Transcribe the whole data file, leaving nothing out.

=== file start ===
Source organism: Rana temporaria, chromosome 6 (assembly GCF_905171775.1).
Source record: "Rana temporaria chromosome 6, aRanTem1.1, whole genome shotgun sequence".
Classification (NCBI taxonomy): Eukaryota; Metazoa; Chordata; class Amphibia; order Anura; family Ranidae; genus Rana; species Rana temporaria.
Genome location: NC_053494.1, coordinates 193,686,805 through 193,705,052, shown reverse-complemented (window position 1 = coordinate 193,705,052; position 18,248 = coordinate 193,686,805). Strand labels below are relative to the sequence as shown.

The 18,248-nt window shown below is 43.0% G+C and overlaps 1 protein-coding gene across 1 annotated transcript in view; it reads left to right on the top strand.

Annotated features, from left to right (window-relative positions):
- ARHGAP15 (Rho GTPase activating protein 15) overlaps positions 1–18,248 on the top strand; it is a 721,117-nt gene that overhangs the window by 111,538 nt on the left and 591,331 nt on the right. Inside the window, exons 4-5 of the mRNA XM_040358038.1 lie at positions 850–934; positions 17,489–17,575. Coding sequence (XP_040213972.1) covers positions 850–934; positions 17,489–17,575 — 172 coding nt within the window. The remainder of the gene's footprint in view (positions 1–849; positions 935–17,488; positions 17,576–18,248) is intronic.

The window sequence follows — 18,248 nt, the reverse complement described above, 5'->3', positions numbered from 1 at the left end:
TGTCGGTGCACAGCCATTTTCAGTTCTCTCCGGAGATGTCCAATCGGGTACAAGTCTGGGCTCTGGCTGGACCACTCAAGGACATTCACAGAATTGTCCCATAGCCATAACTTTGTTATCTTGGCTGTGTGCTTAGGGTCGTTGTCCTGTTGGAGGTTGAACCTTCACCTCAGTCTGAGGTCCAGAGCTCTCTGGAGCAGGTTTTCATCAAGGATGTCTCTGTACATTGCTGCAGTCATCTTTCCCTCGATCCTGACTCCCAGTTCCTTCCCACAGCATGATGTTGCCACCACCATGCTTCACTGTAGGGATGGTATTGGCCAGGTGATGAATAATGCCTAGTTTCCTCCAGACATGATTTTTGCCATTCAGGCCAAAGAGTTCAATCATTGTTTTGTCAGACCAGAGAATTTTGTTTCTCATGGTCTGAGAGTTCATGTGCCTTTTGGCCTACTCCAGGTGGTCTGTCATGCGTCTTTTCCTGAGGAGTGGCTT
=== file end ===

Source organism: Rana temporaria, chromosome 6 (assembly GCF_905171775.1).
Source record: "Rana temporaria chromosome 6, aRanTem1.1, whole genome shotgun sequence".
Classification (NCBI taxonomy): Eukaryota; Metazoa; Chordata; class Amphibia; order Anura; family Ranidae; genus Rana; species Rana temporaria.
Genome location: NC_053494.1, coordinates 193,686,805 through 193,705,052, shown reverse-complemented (window position 1 = coordinate 193,705,052; position 18,248 = coordinate 193,686,805). Strand labels below are relative to the sequence as shown.

The 18,248-nt window shown below is 43.0% G+C and overlaps 1 protein-coding gene across 1 annotated transcript in view; it reads left to right on the top strand.

Annotated features, from left to right (window-relative positions):
- ARHGAP15 (Rho GTPase activating protein 15) overlaps positions 1–18,248 on the top strand; it is a 721,117-nt gene that overhangs the window by 111,538 nt on the left and 591,331 nt on the right. Inside the window, exons 4-5 of the mRNA XM_040358038.1 lie at positions 850–934; positions 17,489–17,575. Coding sequence (XP_040213972.1) covers positions 850–934; positions 17,489–17,575 — 172 coding nt within the window. The remainder of the gene's footprint in view (positions 1–849; positions 935–17,488; positions 17,576–18,248) is intronic.

The window sequence follows — 18,248 nt, the reverse complement described above, 5'->3', positions numbered from 1 at the left end:
TGTCGGTGCACAGCCATTTTCAGTTCTCTCCGGAGATGTCCAATCGGGTACAAGTCTGGGCTCTGGCTGGACCACTCAAGGACATTCACAGAATTGTCCCATAGCCATAACTTTGTTATCTTGGCTGTGTGCTTAGGGTCGTTGTCCTGTTGGAGGTTGAACCTTCACCTCAGTCTGAGGTCCAGAGCTCTCTGGAGCAGGTTTTCATCAAGGATGTCTCTGTACATTGCTGCAGTCATCTTTCCCTCGATCCTGACTCCCAGTTCCTTCCCACAGCATGATGTTGCCACCACCATGCTTCACTGTAGGGATGGTATTGGCCAGGTGATGAATAATGCCTAGTTTCCTCCAGACATGATTTTTGCCATTCAGGCCAAAGAGTTCAATCATTGTTTTGTCAGACCAGAGAATTTTGTTTCTCATGGTCTGAGAGTTCATGTGCCTTTTGGCCTACTCCAGGTGGTCTGTCATGCGTCTTTTCCTGAGGAGTGGCTT